After what IBM is calling its best year-to-year growth in a decade, it's easy to imagine iSeries executives popping champagne in celebration of the platform's rebirth, following years of declining revenue. But with the iSeries community still buzzing over last week's news that third quarter iSeries revenue grew 25% from Q3 2004, questions remain about how Big Blue pulled off such a turnaround, and whether the impressive Q3 numbers are an anomaly -- or an indication that the IT community has truly rediscovered the "i."
Industry experts and IBM point to several factors that have led to the iSeries' resurgence, including the success of Power5 chip technology, increased focus on developing a stronger relationship with the iSeries developer community, a reshuffling of iSeries leadership and an aggressive marketing push.
"The iSeries is, for many customers, the ideal solution … the iSeries does a lot of things under one hood," said Mike Kahn, managing director at the Clipper Group. "The trend from the buyer side is that people are looking for better answers … such as things that make consolidating more manageable, offer lower operating costs and are more energy efficient, [and the iSeries provides that]."
The iSeries has always been praised for its reliability and overall performance, but the "White Box Mania," earlier in the decade -- organizations dealt with growing IT demands by buying dozens of smaller, inexpensive servers -- helped lead to a downturn in revenue. In the 16 fiscal quarters from 2001 to 2004, iSeries revenue dropped 10 times --including eight quarters that saw a falloff of 10% or more -- and a 17% decrease in revenue in 2004 marked the third time in four years the platform saw a double-digit drop-off.
The tide began to turn in Q1 2005, as the iSeries saw 1% year-to-year growth. It was hardly a cause for celebration among the IBM brass, but it shows that the line had finally stopped the bleeding. Then revenue jumped 10% in Q2, reaching the "double-digit growth" marker IBM has always seen as a sign of real progress, and blew off the charts in Q3.
"We've started a run, and we're gaining momentum," said Bill Donohue, who took over as iSeries vice president of worldwide sales in early July, following a highly successful stint on the pSeries. "The market is moving into our sweet spot, which is solutions based on integration and simplicity."
The iSeries has clearly benefited from an end-to-end refresh of its hardware, thanks to the success of the Power5 chip technology that IBM launched in October 2004. The Power5 design has allowed IBM to drastically improve its "price/performance" ratio -- the amount of computing power a server can generate relative to its cost.
It has also addressed what was one of the line's major deficiencies over the years, the lack of a strong relationship with its independent service vendors and developers, by launching the iSeries Initiative for Innovation in early 2005. IBM pledged to pour $125 million into the program, which is designed to reward partners that come up with new applications that can run on iSeries hardware by offering up to $50,000 in support services. According to Donohue, the initiative has already led to more than 300 new applications, with "500 more in the hopper."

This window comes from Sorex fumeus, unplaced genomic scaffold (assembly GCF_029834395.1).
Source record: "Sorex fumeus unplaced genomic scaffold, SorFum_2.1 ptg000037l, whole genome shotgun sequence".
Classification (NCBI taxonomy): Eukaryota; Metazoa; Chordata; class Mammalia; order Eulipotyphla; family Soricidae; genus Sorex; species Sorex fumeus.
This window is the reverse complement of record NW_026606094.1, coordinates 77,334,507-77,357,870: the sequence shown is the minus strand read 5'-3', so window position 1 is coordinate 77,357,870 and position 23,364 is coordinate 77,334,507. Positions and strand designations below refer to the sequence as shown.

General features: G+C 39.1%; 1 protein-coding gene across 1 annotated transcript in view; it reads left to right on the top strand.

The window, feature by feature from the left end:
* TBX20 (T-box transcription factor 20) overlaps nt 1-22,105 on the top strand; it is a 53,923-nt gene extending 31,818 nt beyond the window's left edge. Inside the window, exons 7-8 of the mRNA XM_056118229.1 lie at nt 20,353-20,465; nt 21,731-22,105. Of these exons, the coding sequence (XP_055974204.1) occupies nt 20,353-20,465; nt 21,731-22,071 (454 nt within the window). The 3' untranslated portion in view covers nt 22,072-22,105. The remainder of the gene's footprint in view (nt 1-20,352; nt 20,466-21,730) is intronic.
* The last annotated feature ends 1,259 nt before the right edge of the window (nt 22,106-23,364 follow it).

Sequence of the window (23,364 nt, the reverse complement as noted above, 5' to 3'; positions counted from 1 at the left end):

All of this has happened under the watchful eye of iSeries general manager Mark Shearer, who is the line's third general manager since 2002. According to industry analysts, Shearer has brought much-needed stability to the line, while invigorating the platform by focusing on initiatives such as the iSeries Academic Initiative, which sponsors iSeries training sessions for college professors and students.
But a lot can be said for Shearer's team as well. Though Donohue has only been on the job for four months, the numbers appear to indicate that he's brought the same magic he worked with on the pSeries, which experienced 12 consecutive quarters of market share gains over its competition during his tenure, to the iSeries. And iSeries marketing guru Peter Bingaman, considered by many a rising star in the IBM firmament, has overseen an aggressive advertising push that has included TV spots in high-profile programming, such as the NFL playoffs, and increased media coverage of the iSeries.
The year hasn't been without its bumps in the road. Rumors this summer that IBM was pulling support for CGIDEV2, a popular iSeries tool, infuriated the iSeries community and forced Big Blue to save face by launching a Web site to support the application.
Another bump is the impending civil trial, filed by Fast400 founder Jim Stracka. The suit, which is set to begin in Texas in November, is over the development and use of an application that unlocks computing power Big Blue made inaccessible to its users.
But despite those lingering issues, things haven't looked this good for the iSeries in a long time. And there's little doubt that the line's momentum is at the point where it is safe to say that, as famed ABC sportscaster Keith Jackson might put it, "Uncle Mo's wearing an iSeries jersey."
According to Charles King, principal analyst for Hayward, Calif.-based Pund-IT Research, now that the industry is shifting back toward the iSeries in record numbers, the time has come for Big Blue to capitalize on its success and push the line's "bang for the buck" to the public more than ever.
Let us know what you think about the story; e-mail: Luke Meredith, News Writer